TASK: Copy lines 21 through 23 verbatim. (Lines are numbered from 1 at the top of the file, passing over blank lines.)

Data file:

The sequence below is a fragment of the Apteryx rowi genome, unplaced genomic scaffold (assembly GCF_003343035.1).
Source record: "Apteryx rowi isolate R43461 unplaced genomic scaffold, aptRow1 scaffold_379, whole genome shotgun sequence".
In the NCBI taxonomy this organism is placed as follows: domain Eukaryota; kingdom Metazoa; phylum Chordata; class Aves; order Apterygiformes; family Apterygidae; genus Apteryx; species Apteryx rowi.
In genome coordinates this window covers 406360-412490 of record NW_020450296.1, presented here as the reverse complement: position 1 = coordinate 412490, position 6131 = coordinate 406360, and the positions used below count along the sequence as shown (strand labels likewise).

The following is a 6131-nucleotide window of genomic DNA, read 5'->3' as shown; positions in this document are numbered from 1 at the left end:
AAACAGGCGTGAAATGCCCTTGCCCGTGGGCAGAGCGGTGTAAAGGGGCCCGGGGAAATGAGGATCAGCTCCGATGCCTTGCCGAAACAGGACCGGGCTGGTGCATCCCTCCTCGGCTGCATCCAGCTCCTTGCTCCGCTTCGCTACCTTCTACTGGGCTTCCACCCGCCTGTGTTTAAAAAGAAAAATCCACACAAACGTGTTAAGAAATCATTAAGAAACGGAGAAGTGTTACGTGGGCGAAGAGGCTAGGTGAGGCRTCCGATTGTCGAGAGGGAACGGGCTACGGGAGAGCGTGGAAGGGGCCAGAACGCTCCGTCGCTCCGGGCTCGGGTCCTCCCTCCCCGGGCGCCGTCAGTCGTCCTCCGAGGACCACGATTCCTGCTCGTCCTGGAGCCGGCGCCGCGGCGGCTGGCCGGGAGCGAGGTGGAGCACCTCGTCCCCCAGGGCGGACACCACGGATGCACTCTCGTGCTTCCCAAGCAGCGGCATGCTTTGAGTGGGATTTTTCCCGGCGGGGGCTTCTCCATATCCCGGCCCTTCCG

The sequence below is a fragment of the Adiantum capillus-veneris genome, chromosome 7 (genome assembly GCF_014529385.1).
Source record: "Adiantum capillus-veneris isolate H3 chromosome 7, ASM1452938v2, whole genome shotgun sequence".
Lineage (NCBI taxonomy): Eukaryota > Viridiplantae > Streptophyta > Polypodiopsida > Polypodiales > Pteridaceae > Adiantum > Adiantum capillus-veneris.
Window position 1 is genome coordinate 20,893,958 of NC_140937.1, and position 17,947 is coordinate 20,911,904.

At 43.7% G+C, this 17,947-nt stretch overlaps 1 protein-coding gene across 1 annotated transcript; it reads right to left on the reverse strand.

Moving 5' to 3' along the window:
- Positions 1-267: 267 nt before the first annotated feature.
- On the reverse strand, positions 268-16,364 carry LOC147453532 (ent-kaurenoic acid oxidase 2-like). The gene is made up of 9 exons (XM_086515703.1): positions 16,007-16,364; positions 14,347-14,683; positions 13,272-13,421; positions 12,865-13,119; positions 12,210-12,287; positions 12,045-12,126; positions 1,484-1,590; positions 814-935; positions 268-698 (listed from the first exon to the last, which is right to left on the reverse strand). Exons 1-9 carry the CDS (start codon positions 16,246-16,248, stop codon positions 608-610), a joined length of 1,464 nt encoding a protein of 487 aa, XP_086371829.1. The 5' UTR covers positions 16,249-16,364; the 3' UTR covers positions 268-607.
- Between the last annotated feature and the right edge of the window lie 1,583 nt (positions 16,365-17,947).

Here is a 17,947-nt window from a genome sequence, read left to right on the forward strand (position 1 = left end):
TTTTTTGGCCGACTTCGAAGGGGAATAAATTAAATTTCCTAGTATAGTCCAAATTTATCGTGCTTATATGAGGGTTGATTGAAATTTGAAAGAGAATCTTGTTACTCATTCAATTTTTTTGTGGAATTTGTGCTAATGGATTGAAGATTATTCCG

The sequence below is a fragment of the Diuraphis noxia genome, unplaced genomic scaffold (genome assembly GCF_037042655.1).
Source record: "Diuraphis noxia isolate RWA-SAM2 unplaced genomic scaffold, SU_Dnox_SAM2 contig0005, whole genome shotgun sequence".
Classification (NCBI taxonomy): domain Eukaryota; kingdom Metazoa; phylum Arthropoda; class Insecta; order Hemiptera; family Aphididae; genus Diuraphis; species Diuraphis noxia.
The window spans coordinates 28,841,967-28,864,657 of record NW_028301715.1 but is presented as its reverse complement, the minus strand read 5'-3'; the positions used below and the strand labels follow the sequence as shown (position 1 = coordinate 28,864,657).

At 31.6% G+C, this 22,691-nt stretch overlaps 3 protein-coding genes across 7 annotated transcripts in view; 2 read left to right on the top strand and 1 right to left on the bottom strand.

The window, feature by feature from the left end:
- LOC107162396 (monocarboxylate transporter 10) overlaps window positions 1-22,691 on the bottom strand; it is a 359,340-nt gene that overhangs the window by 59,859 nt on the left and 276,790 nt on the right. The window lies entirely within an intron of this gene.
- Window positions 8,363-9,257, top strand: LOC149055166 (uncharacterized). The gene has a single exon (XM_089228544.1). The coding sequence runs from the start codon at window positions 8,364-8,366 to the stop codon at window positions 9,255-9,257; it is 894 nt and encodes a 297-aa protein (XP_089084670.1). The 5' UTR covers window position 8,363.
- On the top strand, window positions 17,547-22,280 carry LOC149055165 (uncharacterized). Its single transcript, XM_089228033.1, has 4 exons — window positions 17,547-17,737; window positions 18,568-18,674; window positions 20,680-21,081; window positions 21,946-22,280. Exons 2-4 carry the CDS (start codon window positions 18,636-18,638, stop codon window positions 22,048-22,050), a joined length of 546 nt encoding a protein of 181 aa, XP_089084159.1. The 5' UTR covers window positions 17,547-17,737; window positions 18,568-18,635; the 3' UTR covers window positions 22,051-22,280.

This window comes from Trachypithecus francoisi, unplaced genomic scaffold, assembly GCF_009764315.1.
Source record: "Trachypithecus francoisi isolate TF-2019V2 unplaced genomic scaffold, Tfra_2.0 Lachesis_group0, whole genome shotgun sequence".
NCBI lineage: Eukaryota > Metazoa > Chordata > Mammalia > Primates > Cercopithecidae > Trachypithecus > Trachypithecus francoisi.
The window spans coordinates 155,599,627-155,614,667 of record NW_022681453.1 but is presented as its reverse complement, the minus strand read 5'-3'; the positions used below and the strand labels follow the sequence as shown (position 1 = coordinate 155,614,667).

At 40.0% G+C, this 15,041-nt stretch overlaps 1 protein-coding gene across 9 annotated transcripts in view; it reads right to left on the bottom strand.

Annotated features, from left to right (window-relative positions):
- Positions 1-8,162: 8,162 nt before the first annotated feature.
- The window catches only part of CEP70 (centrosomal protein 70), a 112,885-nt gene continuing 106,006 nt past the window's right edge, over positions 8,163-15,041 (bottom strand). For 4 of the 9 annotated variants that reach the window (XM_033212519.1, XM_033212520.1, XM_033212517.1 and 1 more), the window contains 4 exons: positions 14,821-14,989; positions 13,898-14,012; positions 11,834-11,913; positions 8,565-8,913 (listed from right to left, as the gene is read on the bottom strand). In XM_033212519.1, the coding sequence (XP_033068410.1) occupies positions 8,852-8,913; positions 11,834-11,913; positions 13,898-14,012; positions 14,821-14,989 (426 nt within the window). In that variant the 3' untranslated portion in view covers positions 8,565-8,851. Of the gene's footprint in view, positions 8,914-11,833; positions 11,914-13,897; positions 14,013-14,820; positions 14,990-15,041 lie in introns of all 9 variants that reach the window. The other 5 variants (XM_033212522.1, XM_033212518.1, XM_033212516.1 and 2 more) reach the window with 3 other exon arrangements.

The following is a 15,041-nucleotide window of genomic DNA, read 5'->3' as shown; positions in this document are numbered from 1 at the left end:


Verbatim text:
The window spans coordinates 28,841,967-28,864,657 of record NW_028301715.1 but is presented as its reverse complement, the minus strand read 5'-3'; the positions used below and the strand labels follow the sequence as shown (position 1 = coordinate 28,864,657).

At 31.6% G+C, this 22,691-nt stretch overlaps 3 protein-coding genes across 7 annotated transcripts in view; 2 read left to right on the top strand and 1 right to left on the bottom strand.

The window, feature by feature from the left end: